Summary PDF
4 pages, 612 KB


  • U.S. presidents who are regarded highly by historians, journalists, law professors, and the public often fare poorly when we consider the ill effects of their policies or their unfaithfulness to the Constitution. A new ranking of the presidents—one that focuses on how effectively they advanced peace, prosperity, and liberty within the limits of their constitutional powers—virtually turns upside down those rankings that praise a president because he was a charismatic leader, a good manager, or served during a time of national crisis. This book essentially tries to rank the presidents as the Constitution’s framers might have—had they been around to do it. Figuratively speaking, Ivan Eland’s Peace, Prosperity and Liberty (PP&L) rankings show that recarving Mount Rushmore is long overdue.
  • Abraham Lincoln, often ranked as one of the three greatest presidents in U.S. history, helped to provoke a bloody civil war and then pursued it ineptly and brutally. The war nominally ended slavery, but for many decades African Americans experienced only marginally more freedom from bitter white southerners than before their emancipation. Peaceful alternatives to Lincoln’s policies might have achieved better results more quickly. Far from the being the number one president, Lincoln earns a low PP&L ranking of 29, placing him in the category of “bad” presidents.
  • Thomas Jefferson, although a proponent of small government, imposed a trade embargo that curtailed the liberty he championed rhetorically and led to starvation in America. His unconstitutional approach to making the Louisiana Purchase and his forced relocation of Native Americans to less desirable land farther west set bad precedents for acquiring new territory. Jefferson’s PP&L ranking is only 26, placing him near the top of the “bad” presidents category.
  • George Washington expanded the role of the federal government and the powers of the presidency beyond what most of the Constitution’s framers envisioned. He also set other bad precedents, including unconstitutionally crushing the Whiskey Rebellion. Washington earns a high PP&L ranking of 7, placing him solidly in the category of “good” presidents, because, despite his shortcomings, he had republican intentions, shunned becoming a king or dictator, and left office after two terms.
  • Barack Obama and George W. Bush are usually considered very different in their political outlooks and philosophies, but their policy track records show striking similarities. As for Barack Obama, this updated edition of Recarving Rushmore rates him as one of the worst presidents in U.S. history, ranking him slightly higher than George W. Bush. Like his predecessor, Obama has pursued ruinous domestic policies—including massive bailouts, Keynesian fiscal stimulus, nationalization of industries, and increasing public debt—as well as substantial infringements on civil liberties. Yet despite significant flaws, to his credit Obama has had the most restrained foreign policy since Gerald Ford and Jimmy Carter, making his presidency slightly better overall than that of George W. Bush.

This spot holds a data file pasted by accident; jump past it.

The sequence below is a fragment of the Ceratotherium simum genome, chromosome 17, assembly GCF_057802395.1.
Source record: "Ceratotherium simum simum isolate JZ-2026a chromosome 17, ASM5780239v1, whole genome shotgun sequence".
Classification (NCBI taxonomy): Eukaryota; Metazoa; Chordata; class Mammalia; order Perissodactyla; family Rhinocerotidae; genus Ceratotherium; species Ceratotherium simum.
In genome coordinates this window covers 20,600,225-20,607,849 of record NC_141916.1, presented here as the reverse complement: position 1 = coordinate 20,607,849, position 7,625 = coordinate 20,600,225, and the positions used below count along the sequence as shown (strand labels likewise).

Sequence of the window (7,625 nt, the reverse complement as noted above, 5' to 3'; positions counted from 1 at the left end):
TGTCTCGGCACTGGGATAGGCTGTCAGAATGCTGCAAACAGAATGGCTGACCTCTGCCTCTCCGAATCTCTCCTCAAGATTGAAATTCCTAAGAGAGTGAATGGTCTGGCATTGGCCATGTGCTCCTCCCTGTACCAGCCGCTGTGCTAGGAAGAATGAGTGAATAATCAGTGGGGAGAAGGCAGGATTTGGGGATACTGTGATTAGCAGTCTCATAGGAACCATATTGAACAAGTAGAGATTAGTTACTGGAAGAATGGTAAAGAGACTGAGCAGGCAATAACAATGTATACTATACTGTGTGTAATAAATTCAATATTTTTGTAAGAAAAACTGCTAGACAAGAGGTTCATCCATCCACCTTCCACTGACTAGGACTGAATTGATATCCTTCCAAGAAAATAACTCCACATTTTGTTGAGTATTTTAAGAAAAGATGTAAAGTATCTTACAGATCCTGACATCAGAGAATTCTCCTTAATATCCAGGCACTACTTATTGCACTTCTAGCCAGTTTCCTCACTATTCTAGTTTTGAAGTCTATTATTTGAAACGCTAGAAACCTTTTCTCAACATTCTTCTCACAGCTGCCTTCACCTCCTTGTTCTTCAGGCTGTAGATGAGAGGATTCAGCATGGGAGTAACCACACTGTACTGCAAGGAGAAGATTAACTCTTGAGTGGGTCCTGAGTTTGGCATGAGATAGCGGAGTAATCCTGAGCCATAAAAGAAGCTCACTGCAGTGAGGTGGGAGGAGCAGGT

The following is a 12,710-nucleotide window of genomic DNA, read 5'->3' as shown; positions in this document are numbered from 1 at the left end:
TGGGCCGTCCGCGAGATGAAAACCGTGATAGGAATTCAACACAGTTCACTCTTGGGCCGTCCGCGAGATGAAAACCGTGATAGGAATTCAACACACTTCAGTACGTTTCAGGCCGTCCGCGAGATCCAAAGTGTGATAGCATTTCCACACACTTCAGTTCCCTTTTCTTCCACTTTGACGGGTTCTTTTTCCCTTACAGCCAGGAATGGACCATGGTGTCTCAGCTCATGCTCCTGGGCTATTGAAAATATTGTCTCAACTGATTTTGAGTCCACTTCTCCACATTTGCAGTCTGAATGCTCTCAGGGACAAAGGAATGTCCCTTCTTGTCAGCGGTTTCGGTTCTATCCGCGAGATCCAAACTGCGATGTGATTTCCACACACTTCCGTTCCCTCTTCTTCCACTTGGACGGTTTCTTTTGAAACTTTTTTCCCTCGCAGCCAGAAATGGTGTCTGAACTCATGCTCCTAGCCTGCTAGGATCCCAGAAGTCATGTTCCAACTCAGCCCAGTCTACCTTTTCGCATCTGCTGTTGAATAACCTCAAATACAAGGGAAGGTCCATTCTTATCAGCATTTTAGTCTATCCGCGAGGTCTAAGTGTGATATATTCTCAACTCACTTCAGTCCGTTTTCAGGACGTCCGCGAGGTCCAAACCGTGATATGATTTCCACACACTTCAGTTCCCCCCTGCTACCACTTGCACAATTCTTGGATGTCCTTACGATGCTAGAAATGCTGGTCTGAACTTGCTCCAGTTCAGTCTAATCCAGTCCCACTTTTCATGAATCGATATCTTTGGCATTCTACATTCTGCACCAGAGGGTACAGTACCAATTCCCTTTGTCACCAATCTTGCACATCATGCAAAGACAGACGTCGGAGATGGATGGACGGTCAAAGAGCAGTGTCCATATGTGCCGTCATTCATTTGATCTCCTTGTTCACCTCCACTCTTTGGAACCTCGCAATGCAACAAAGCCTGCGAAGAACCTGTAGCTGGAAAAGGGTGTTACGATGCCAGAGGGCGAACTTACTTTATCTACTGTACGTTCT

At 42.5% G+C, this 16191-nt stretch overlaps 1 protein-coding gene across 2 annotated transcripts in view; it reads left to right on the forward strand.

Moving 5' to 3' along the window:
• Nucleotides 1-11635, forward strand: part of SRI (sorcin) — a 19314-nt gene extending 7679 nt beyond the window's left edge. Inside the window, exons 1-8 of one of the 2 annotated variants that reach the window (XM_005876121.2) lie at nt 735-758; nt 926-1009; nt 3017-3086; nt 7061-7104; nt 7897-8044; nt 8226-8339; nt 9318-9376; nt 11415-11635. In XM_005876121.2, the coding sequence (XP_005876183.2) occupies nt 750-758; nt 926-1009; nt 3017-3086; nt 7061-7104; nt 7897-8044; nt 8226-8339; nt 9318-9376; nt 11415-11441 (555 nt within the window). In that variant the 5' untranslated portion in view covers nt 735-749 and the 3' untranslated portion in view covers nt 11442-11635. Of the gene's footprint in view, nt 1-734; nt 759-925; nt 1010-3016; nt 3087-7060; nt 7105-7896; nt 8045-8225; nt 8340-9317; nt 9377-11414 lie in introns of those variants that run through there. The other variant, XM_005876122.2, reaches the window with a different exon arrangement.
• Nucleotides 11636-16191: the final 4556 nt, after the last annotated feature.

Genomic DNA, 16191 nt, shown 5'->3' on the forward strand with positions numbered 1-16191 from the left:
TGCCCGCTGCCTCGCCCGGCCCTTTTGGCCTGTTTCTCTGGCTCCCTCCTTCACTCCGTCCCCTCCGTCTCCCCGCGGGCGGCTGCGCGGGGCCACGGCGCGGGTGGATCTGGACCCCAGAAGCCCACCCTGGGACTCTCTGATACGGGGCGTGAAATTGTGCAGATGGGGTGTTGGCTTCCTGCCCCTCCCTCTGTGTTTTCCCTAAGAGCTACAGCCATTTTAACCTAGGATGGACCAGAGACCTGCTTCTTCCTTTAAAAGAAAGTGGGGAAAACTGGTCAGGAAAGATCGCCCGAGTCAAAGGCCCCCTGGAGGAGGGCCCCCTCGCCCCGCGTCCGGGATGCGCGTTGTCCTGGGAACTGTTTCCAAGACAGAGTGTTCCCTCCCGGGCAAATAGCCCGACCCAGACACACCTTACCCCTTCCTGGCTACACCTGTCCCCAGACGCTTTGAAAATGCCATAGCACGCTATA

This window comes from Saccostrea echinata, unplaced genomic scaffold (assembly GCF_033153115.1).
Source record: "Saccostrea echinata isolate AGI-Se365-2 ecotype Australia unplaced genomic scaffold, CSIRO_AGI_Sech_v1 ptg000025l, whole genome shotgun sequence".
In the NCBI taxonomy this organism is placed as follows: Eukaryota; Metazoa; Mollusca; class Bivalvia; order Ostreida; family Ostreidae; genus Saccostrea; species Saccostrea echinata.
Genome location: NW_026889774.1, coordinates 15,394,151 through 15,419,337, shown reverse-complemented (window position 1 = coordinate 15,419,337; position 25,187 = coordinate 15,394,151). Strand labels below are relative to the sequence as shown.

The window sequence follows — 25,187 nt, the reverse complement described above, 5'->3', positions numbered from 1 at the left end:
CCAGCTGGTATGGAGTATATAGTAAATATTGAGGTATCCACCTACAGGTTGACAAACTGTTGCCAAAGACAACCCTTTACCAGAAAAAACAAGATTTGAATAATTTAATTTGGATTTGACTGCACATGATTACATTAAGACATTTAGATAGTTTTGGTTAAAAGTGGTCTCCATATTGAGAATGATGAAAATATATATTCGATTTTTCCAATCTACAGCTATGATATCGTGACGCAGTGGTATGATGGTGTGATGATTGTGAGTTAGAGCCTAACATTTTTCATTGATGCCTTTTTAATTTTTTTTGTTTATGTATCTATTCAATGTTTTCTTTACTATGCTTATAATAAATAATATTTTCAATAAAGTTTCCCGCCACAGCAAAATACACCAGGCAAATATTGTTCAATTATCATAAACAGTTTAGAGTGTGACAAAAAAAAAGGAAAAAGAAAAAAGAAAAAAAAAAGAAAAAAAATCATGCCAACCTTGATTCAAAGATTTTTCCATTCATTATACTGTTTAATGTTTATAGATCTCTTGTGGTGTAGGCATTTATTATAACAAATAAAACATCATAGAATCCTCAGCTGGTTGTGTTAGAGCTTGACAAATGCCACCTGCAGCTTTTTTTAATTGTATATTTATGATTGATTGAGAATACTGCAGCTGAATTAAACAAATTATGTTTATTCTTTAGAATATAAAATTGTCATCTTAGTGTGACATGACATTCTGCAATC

Who were the best and worst U.S. presidents, and what criteria should be used to make a meaningful comparison? Presidents are often judged by their personal charisma, intellect, oratory skills or management style—but are these traits the most important ones for a president to possess? Couldn’t a very intelligent, well-spoken, charming taskmaster, who served during a time of national crisis, also be a lousy president if his policies undermined freedom, hampered economic progress, and made the country less safe? Conversely, couldn’t a boring president with average intellect and unexceptional skills excel in the Oval Office if he also possessed other qualities in abundance, such as a firm commitment to the principles behind the Constitution?

Recarving Rushmore takes a distinctly new approach to evaluating the presidents. While academics and pundits have often paid natural respect to “war heroes” and to those who have expanded presidential power, Ivan Eland (Senior Fellow, The Independent Institute) cuts through bias and political rhetoric to deliver the first no-nonsense presidential ranking system based purely on what they did. Profiling every president from George Washington to Barack Obama, Eland analyzes each man’s policy decisions and ranks them based on the core principles of peace, prosperity, liberty, and adherence to the Constitution’s limitations on presidential powers—in other words, as the Founders’ might have rated them.